8.5

The Flash: “The Flash is Born”

(Episode 1.06)

TV Reviews The Flash
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<i>The Flash</i>: &#8220;The Flash is Born&#8221;

For six weeks I’ve waited for The Flash to disappoint. It’s only natural for a new show to hem and haw, with episodes reaching a new pinnacle one week, and new lows the next. Instead, what I’ve been treated to is model consistency, and one of the freshest takes on the crime-drama in recent memory.

The Flash’s sixth episode, “The Flash is Born,” continued the trend of consistency, delivering a solid (if not impeccable) hour that contained both an interesting main story, and moved several other plot points forward. The show is still beholden to the villain-of-the-week formula, but the formula is working for now. This week’s baddie was Tony Woodward (also known as Girder), an old grade school bully of Barry’s who, after the particle accelerator explosion, found himself with the ability to literally turn to steel. This proves to be a challenge (obviously) for Barry, as he’s presented with a foe that can, seemingly, diffuse his speed with pure brute force. The wrinkle of Tony being a longtime foe of Barry’s was a nice touch, allowing the main plot to have a more personal connection than many of those previous. Aided by (albeit slightly awkward) flashbacks, this episode gave viewers an even deeper understanding into the connection between Joe, Barry and Iris. What The Flash seems to understand so well already is that there needs to be a singular focal point in an episode. There is a clear main storyline, and it is given the proper time needed to unfold throughout the allotted 40-plus minutes. Last night was no different. The duel between Barry and Tony was allowed to stand front-and-center, with multiple rises and falls, culminating in one spectacularly nerdy finish. This isn’t to say that the show lacks in quality side stories, because it certainly doesn’t.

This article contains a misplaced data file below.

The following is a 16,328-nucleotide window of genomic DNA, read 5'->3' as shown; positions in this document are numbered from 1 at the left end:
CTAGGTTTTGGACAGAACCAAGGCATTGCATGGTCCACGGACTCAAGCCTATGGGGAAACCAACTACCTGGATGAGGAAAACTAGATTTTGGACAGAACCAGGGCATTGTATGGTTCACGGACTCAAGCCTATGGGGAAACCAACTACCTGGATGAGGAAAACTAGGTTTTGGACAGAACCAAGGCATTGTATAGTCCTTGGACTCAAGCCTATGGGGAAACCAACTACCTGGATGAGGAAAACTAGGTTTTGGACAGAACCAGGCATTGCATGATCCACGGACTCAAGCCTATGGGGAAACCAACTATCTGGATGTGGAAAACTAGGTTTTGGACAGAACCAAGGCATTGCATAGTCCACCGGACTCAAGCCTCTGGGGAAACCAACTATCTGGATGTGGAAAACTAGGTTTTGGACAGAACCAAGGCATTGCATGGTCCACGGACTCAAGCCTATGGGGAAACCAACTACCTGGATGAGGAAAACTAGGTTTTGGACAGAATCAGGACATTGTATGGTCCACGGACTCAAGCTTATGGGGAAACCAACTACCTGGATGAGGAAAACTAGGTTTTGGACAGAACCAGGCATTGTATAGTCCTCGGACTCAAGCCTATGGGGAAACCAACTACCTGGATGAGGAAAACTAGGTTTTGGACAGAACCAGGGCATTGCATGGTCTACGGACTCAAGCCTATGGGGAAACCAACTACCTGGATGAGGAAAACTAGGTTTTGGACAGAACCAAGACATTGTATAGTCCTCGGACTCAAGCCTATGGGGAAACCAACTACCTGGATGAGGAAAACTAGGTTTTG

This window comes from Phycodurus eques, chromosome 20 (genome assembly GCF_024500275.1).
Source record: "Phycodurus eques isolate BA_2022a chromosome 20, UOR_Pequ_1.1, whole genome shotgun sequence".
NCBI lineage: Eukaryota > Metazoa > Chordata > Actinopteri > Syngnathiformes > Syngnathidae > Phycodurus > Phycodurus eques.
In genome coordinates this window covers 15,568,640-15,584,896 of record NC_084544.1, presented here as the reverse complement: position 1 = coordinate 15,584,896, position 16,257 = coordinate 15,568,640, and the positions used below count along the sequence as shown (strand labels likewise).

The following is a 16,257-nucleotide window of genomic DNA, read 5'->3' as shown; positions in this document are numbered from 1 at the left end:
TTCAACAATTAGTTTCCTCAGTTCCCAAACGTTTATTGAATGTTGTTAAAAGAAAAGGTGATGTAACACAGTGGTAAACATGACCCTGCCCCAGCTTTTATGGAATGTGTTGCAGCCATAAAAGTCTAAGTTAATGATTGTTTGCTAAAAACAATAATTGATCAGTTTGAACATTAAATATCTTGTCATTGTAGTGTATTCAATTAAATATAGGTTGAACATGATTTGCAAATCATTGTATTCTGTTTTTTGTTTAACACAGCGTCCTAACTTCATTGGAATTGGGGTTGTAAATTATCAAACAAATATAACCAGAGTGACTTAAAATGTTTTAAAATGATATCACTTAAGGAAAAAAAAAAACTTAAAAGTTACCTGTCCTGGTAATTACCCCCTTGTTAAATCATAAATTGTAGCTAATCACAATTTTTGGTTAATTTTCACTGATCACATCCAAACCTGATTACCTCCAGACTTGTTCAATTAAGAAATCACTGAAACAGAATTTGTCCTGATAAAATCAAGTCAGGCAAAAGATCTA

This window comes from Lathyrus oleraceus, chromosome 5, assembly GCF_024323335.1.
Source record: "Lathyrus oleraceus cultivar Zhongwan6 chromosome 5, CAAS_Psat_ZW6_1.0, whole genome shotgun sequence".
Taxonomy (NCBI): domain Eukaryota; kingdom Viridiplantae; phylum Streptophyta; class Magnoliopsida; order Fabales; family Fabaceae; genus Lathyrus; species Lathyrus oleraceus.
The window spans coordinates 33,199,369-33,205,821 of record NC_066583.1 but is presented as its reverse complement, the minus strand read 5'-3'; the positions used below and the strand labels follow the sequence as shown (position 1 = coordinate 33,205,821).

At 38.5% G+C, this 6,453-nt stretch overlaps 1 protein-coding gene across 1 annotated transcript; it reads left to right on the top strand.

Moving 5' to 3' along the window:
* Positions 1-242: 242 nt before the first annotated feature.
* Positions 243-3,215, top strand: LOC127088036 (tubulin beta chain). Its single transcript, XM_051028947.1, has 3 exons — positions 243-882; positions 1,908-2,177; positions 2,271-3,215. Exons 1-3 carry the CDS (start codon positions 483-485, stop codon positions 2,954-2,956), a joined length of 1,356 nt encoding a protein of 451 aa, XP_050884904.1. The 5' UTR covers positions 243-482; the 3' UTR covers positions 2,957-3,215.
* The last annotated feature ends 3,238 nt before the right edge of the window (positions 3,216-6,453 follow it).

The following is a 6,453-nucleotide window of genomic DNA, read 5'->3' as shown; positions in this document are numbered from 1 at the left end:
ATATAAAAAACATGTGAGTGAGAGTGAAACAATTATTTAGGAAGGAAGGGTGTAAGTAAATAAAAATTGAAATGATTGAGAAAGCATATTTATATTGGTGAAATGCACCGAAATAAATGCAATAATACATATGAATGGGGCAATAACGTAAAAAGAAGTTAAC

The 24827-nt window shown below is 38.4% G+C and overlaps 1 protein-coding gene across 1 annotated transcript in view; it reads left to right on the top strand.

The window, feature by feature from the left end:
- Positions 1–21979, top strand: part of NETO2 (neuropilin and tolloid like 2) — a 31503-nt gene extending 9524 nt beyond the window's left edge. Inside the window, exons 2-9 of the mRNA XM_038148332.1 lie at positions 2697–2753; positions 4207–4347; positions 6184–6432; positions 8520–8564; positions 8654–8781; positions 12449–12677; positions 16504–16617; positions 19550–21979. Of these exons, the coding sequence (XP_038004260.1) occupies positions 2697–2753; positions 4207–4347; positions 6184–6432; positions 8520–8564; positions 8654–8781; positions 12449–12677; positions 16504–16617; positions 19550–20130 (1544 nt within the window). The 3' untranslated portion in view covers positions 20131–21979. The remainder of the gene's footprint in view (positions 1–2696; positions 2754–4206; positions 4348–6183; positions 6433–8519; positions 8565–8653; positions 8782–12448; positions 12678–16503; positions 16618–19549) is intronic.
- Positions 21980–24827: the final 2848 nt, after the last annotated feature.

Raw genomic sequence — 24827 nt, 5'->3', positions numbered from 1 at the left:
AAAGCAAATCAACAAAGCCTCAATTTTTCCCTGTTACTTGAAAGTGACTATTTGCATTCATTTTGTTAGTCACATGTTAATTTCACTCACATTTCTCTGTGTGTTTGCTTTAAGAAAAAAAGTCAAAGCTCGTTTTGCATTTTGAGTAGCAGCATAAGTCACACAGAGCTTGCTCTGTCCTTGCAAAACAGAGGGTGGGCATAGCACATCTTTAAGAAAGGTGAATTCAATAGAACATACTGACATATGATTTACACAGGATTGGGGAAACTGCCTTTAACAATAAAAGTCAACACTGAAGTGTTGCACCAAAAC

The most interesting of the B-sides this week came courtesy of Joe and Harrison. Joe, with the recent realization that metahumans are very real, is on the prowl to find Nora Allen’s real killer. We’ve seen Harrison Wells do peculiar and evil things thus far (leading many—myself included—to make assumptions about his true identity), and it was a delight to watch Jesse L. Martin and Tom Cavanagh play coy with one another throughout the episode. Cavanagh especially seems to be reveling in this opportunity to play a character so explicitly two-faced, shining in the darkest moments of Harrison’s personality. The other important side plot was a continuation of Iris’ encounters with The Flash, as her blog begins to gain traction. While it’s a perfectly natural direction for the show to take, borrowing from years of Superman comics, something about the Iris blogging storyline strikes the wrong chord with me. It’s not bad by any means, it’s just kind of lame, for lack of better phrasing. It feels like trodden territory and, more than anything, an easy way to get Iris both in harm’s way, and closer to finding out Barry’s secret. I suppose it’s fine, but for a show doing so well with spinning a familiar genre on its head, it’s a little disappointing to see them employ such an obvious trope. In the end, it’s nitpicking for nitpicking’s sake, because that’s all I really have at this point.